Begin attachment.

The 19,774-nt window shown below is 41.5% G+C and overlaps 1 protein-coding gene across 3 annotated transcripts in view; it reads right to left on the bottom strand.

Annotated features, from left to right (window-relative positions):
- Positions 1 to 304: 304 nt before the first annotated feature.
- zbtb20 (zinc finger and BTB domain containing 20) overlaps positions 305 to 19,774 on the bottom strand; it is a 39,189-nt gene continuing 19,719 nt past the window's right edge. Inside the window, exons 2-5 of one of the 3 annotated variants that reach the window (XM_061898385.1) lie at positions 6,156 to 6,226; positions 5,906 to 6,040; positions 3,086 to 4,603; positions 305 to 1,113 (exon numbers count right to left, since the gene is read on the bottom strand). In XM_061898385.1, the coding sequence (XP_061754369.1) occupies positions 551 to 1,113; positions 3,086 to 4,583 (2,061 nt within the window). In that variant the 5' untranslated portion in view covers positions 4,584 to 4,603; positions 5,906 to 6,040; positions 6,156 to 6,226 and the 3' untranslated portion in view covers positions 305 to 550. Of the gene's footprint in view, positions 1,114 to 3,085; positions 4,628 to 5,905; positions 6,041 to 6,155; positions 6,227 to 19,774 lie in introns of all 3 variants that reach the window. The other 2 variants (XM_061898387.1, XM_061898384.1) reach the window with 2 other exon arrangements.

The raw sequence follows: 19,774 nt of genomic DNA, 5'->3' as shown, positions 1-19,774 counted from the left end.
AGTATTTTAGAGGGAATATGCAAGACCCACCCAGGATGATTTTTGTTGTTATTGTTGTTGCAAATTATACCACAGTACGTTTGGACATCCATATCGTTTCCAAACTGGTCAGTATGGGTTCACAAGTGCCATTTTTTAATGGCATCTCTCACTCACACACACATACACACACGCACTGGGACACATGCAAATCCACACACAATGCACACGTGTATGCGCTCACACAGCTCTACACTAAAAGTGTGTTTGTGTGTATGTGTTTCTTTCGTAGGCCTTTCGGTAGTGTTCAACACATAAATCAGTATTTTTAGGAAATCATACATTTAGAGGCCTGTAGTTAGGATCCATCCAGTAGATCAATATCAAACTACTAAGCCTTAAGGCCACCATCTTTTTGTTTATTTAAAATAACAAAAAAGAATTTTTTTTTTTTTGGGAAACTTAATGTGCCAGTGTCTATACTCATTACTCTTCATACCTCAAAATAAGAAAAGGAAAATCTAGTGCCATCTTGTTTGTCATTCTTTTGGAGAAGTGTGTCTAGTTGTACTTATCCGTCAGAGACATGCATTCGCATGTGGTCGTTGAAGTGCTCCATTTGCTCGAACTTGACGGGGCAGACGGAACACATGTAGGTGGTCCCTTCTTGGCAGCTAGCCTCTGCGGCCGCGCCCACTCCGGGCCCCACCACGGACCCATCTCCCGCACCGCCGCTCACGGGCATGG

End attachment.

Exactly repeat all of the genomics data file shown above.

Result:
The 19,774-nt window shown below is 41.5% G+C and overlaps 1 protein-coding gene across 3 annotated transcripts in view; it reads right to left on the bottom strand.

Annotated features, from left to right (window-relative positions):
- Positions 1 to 304: 304 nt before the first annotated feature.
- zbtb20 (zinc finger and BTB domain containing 20) overlaps positions 305 to 19,774 on the bottom strand; it is a 39,189-nt gene continuing 19,719 nt past the window's right edge. Inside the window, exons 2-5 of one of the 3 annotated variants that reach the window (XM_061898385.1) lie at positions 6,156 to 6,226; positions 5,906 to 6,040; positions 3,086 to 4,603; positions 305 to 1,113 (exon numbers count right to left, since the gene is read on the bottom strand). In XM_061898385.1, the coding sequence (XP_061754369.1) occupies positions 551 to 1,113; positions 3,086 to 4,583 (2,061 nt within the window). In that variant the 5' untranslated portion in view covers positions 4,584 to 4,603; positions 5,906 to 6,040; positions 6,156 to 6,226 and the 3' untranslated portion in view covers positions 305 to 550. Of the gene's footprint in view, positions 1,114 to 3,085; positions 4,628 to 5,905; positions 6,041 to 6,155; positions 6,227 to 19,774 lie in introns of all 3 variants that reach the window. The other 2 variants (XM_061898387.1, XM_061898384.1) reach the window with 2 other exon arrangements.

The raw sequence follows: 19,774 nt of genomic DNA, 5'->3' as shown, positions 1-19,774 counted from the left end.
AGTATTTTAGAGGGAATATGCAAGACCCACCCAGGATGATTTTTGTTGTTATTGTTGTTGCAAATTATACCACAGTACGTTTGGACATCCATATCGTTTCCAAACTGGTCAGTATGGGTTCACAAGTGCCATTTTTTAATGGCATCTCTCACTCACACACACATACACACACGCACTGGGACACATGCAAATCCACACACAATGCACACGTGTATGCGCTCACACAGCTCTACACTAAAAGTGTGTTTGTGTGTATGTGTTTCTTTCGTAGGCCTTTCGGTAGTGTTCAACACATAAATCAGTATTTTTAGGAAATCATACATTTAGAGGCCTGTAGTTAGGATCCATCCAGTAGATCAATATCAAACTACTAAGCCTTAAGGCCACCATCTTTTTGTTTATTTAAAATAACAAAAAAGAATTTTTTTTTTTTTGGGAAACTTAATGTGCCAGTGTCTATACTCATTACTCTTCATACCTCAAAATAAGAAAAGGAAAATCTAGTGCCATCTTGTTTGTCATTCTTTTGGAGAAGTGTGTCTAGTTGTACTTATCCGTCAGAGACATGCATTCGCATGTGGTCGTTGAAGTGCTCCATTTGCTCGAACTTGACGGGGCAGACGGAACACATGTAGGTGGTCCCTTCTTGGCAGCTAGCCTCTGCGGCCGCGCCCACTCCGGGCCCCACCACGGACCCATCTCCCGCACCGCCGCTCACGGGCATGG